In response to:

Father, Son, and Holy Ghost from the July 20, 1972 issue

To the Editors:

How well I remember the ghastly lunch mentioned by Mr. Karl Miller [NYR, July 20] at a franglais restaurant called the Etoile—in Soho, I would have said, not Bloomsbury. I had been invited by Mr. John Freeman, the editor of the New Statesman, whom I knew only as a back on television, and he brought with him young Mr. Karl Miller who was equally unknown to me, and (thank God!) my old friend, Pritchett. Poor Mr. Miller was suffering from a devastating cold. I had the impression that he had been dragged by his boss from bed, and I expressed very badly, and I’m sure unconvincingly, my sympathy for his predicament. It was really a terrible lunch—I don’t refer to the food. Freeman’s shyness equalled my own, and it was impossible to communicate at all with young Mr. Miller who could only sneeze and blow his nose and long, I felt sure, to return to bed. There was left only my friend Pritchett to talk to. Why had we been invited?

I describe this lunch because it must have fixed firmly in Mr. Miller’s mind the idea that I was not to be trusted. No one believes in the sympathy of a stranger—a base hypocrite he must have thought me. All the same he is wrong, in reviewing A Sort of Life, to be so mistrustful. I really did long to be finished with the lunch and to get him safely back to bed, just as my first memory really is of the dead dog in the pram, so why not say so? Nor can I see my error in mentioning that I paid for a Mass for my father with a sack of rice. Where is “the whiff of corruption”? Certainly there was no “thrill of clandestinity.” The whole affair was perfectly safe, and I mentioned it only to show the kindly character of the Irish priest who wanted rice for his poor Africans and not money for himself.

I have to protest rather more seriously when Mr. Miller, presumably on the strength of that one unfortunate meeting, pretends to know better than myself what I mean. “The casualness with which he tells the story of his life” (he means the first thirty years of it) “touches criminal negligence when he says: ‘With the approach of death I care less and less about religious truth.’ In fact, he means doctrine here not truth.”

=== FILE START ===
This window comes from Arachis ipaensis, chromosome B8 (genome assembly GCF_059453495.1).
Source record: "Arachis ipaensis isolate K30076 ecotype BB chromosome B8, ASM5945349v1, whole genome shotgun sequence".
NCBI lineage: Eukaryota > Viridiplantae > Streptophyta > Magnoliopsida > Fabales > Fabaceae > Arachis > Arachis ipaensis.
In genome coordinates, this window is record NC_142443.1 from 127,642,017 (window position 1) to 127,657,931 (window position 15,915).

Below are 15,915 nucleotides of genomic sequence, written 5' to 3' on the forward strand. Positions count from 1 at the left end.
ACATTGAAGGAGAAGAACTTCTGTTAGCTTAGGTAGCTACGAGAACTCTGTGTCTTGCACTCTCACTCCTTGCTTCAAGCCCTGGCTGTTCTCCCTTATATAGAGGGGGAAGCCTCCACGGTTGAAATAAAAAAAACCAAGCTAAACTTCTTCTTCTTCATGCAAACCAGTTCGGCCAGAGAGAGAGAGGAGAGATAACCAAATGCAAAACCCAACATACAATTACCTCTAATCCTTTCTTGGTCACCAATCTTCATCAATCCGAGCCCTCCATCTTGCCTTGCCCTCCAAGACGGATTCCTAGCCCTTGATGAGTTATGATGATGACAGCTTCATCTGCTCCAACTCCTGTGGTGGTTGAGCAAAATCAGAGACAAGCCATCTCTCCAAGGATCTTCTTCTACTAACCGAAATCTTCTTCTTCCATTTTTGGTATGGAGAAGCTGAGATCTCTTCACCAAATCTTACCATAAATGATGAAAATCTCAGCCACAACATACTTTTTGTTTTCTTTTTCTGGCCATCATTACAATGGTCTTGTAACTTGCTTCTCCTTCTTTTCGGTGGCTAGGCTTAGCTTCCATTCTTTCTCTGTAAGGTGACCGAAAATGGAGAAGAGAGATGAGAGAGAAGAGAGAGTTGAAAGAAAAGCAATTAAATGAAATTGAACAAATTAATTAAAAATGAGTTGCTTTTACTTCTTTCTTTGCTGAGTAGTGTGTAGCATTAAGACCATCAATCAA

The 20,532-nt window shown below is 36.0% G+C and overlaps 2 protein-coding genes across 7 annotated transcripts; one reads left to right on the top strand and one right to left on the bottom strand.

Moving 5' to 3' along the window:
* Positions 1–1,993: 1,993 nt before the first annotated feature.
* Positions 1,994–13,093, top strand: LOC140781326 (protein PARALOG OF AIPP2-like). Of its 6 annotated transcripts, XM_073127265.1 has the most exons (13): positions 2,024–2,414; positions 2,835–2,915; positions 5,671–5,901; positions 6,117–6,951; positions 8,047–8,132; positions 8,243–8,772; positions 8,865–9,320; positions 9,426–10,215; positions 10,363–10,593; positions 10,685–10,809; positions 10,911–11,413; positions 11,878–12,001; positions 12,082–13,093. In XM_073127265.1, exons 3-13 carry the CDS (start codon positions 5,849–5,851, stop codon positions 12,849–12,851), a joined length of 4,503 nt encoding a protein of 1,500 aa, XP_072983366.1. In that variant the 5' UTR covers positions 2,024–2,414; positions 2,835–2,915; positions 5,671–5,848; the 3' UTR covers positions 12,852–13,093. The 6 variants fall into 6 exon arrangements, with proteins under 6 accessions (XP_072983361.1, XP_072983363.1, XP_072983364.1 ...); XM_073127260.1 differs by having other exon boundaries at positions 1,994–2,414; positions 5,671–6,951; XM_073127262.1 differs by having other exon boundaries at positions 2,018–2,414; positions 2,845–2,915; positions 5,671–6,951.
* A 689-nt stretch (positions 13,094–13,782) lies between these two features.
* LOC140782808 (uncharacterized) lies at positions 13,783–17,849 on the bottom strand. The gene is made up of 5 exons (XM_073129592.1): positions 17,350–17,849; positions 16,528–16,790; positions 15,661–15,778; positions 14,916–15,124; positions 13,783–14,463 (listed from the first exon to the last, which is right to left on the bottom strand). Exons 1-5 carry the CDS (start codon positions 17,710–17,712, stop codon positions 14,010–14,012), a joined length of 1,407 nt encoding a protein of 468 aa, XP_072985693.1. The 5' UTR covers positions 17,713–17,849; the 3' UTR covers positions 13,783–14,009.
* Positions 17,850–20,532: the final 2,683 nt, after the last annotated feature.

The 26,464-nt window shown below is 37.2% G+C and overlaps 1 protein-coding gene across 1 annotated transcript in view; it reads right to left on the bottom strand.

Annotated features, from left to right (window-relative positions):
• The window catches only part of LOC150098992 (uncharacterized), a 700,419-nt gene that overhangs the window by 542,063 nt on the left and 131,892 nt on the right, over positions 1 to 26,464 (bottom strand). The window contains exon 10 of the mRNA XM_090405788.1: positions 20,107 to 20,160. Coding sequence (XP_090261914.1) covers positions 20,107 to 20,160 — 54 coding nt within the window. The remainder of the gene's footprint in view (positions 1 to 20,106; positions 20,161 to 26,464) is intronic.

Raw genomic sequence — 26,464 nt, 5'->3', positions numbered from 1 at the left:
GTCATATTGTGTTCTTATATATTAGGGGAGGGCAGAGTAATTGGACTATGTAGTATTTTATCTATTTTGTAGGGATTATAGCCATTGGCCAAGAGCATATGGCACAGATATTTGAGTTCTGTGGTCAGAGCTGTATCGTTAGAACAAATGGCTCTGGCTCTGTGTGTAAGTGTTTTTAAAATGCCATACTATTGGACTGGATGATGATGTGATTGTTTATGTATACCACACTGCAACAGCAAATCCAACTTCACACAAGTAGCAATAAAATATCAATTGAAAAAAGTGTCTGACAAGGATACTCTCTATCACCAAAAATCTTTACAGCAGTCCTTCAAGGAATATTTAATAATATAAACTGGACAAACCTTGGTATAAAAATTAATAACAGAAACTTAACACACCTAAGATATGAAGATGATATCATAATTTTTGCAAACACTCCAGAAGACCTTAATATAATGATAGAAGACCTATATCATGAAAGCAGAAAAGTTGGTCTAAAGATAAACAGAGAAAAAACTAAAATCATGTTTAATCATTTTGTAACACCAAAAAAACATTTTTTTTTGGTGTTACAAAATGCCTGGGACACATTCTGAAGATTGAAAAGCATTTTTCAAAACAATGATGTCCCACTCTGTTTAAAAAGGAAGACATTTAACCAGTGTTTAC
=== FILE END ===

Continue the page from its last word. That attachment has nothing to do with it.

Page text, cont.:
But I don’t mean doctrine, I mean, as I wrote it, truth. Just as I did mean to convey genuine sympathy for that terrible cold of his at that traumatic lunch ten years or more ago.

Graham Greene


Karl Miller replies:

I am sorry I had a cold, and that Mr. Greene should denigrate a good restaurant, which lies, let’s say, somewhere between Bloomsbury and Soho. I can see that I have given offense, and I really wish I hadn’t, if Mr. Greene will believe me. I believe the context makes him mean doctrine rather than truth: either way, it would have been better if he had said more about the matter. The “whiff of corruption” came from his obtaining the rice “through my friendship with the Commissioner of Police.” I wasn’t suggesting that he was being untruthful, here or elsewhere: only that he was depending to excess on a particular set of effects. Incidentally, a misprint or act of God occurred to temper the description I gave of these effects. The sentence in question should have read: “The cryptic reference to the brothel is no more than a flashing of the Greene persona.”

This Issue

August 31, 1972